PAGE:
However, even if they are supported by a Kabardin businessman, the Balkars have had long lists of grievances, complaining about not having influence on the decision-making process in Kabardino-Balkaria and therefore feeling vulnerable before the Kabardin majority (www.balkaria.info, January 31). The Balkars started to voice their concerns most actively after Arsen Kanokov came to power in Kabardino-Balkaria in 2005. Their main demand was to have control over the recreational zone in the republic’s mountains, where the Balkars have traditionally lived. Lately they have extended their demands, and now want the federal authorities to amend the federal law that expanded border security zones in March 2006. The expansion of the border security zone throughout Russia made the zone as big as it was during the Soviet period (Kommersant, August 2, 2006). As a result of that expansion, large chunks of the tourist attractions in the Caucasus Mountains became inaccessible because the border runs along the mountain range. Since 2006 some adjustments have been made to the law. However, in the Northern Caucasus, where the Russian authorities are especially worried about insurgency and the reliability of the local populations in general, the security zone stayed the same, with it being expanded in many areas to 30 kilometers from the border.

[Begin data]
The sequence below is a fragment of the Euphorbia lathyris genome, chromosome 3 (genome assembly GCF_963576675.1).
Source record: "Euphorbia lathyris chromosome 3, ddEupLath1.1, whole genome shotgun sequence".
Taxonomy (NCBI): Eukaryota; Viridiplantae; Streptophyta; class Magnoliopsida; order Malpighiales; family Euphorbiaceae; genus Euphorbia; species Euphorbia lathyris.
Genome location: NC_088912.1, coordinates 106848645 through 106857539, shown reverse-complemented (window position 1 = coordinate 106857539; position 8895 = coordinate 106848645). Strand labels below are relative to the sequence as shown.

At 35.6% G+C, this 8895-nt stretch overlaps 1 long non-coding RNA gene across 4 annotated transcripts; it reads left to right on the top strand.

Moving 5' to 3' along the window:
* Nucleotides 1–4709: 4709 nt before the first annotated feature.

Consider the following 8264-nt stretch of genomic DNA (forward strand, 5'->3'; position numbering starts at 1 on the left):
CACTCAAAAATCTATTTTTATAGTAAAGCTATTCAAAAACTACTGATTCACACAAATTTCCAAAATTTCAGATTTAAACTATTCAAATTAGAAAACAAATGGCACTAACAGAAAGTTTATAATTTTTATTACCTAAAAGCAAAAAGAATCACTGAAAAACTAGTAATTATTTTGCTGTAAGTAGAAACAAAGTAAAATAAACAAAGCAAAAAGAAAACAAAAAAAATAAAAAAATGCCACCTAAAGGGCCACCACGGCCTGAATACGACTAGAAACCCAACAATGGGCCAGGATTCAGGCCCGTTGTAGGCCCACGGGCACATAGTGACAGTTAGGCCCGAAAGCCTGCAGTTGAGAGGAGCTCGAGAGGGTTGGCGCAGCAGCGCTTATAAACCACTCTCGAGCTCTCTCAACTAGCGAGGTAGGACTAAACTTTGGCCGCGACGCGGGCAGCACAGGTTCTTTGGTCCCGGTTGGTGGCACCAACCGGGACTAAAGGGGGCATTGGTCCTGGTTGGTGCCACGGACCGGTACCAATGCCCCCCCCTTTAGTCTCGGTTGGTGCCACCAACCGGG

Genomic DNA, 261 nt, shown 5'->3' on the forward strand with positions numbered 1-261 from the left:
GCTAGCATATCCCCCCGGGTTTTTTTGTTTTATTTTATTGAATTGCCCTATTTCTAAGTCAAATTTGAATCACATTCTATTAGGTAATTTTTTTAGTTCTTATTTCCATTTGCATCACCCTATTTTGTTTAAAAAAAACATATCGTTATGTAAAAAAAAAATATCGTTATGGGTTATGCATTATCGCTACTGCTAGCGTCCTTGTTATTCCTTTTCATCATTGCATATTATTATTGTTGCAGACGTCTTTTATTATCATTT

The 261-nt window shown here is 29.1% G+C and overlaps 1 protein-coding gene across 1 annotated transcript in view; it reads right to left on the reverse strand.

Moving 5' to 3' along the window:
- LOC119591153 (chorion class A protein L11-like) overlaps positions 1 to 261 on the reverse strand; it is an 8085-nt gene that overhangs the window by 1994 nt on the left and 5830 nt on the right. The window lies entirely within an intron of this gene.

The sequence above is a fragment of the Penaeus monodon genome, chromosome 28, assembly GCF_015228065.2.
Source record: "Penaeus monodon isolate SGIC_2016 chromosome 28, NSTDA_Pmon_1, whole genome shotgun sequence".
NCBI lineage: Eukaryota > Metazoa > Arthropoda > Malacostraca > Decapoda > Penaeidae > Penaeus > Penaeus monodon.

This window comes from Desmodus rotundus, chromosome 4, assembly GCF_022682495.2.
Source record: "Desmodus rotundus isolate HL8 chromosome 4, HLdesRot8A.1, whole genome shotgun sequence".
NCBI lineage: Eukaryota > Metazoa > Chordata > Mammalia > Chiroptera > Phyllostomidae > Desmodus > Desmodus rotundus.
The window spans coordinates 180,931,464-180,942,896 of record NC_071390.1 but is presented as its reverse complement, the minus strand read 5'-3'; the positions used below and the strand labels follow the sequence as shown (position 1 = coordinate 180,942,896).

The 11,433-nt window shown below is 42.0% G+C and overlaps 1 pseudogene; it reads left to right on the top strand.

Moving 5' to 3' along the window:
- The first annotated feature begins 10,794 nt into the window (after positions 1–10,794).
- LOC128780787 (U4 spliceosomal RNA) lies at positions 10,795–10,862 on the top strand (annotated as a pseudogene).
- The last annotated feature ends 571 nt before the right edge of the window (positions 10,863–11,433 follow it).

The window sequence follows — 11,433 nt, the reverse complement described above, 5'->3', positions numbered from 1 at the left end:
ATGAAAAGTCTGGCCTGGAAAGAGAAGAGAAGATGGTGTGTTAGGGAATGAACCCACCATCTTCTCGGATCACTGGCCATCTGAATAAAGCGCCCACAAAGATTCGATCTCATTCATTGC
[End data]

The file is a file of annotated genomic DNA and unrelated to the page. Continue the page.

The day before the mass protests in the Elbrus district another incident with possible insurgent involvement took place in the administrative center of the district town of Tyrnyauz. It was not immediately clear whether the explosion and the attack on the policemen that followed it were organized by insurgents or mere criminals. Tyrnyauz hosts a large but dormant factory, which has also been contested by various factions in the republic (Regnum news agency, June 11).
As the economic crisis unravels and Kabardino-Balkaria’s dependence on funds provided by Moscow increases, ethnic-based conflicts are likely to increase in scope and scale. Since control over budget funds and power decide everything in the highly non-democratic environment of Kabardino-Balkaria, the stakes are immensely high, as the winner literally takes all. This will be further complicated by the Islamic insurgency in the region, which has a strong presence in the republic. Kabardino-Balkaria is still grappling with the aftermath of the insurgent attack on the capital city Nalchik in October 2005. Around two hundred young, inexperienced militants attacked several official buildings, but were quickly defeated by the federal and local law enforcement authorities.
The reemergence of nationalism as the catalyst driving social changes in the region may be another trend, one manifested in newly-found divisions between the Kabardins and the Balkars. While Moscow was quick to announce the "death of nationalism" in Russia and specifically in the North Caucasus, instead conveniently reframing the whole insurgency in the North Caucasus as a "branch of pan-Islamic terrorism," there are many indicators showing that nationalist discourse has remained an important, perhaps even dominant factor in the North Caucasus. And the more successful the authorities are in suppressing the militants, the more likely it is that nationalism will re-emerge as the major engine of change in the region.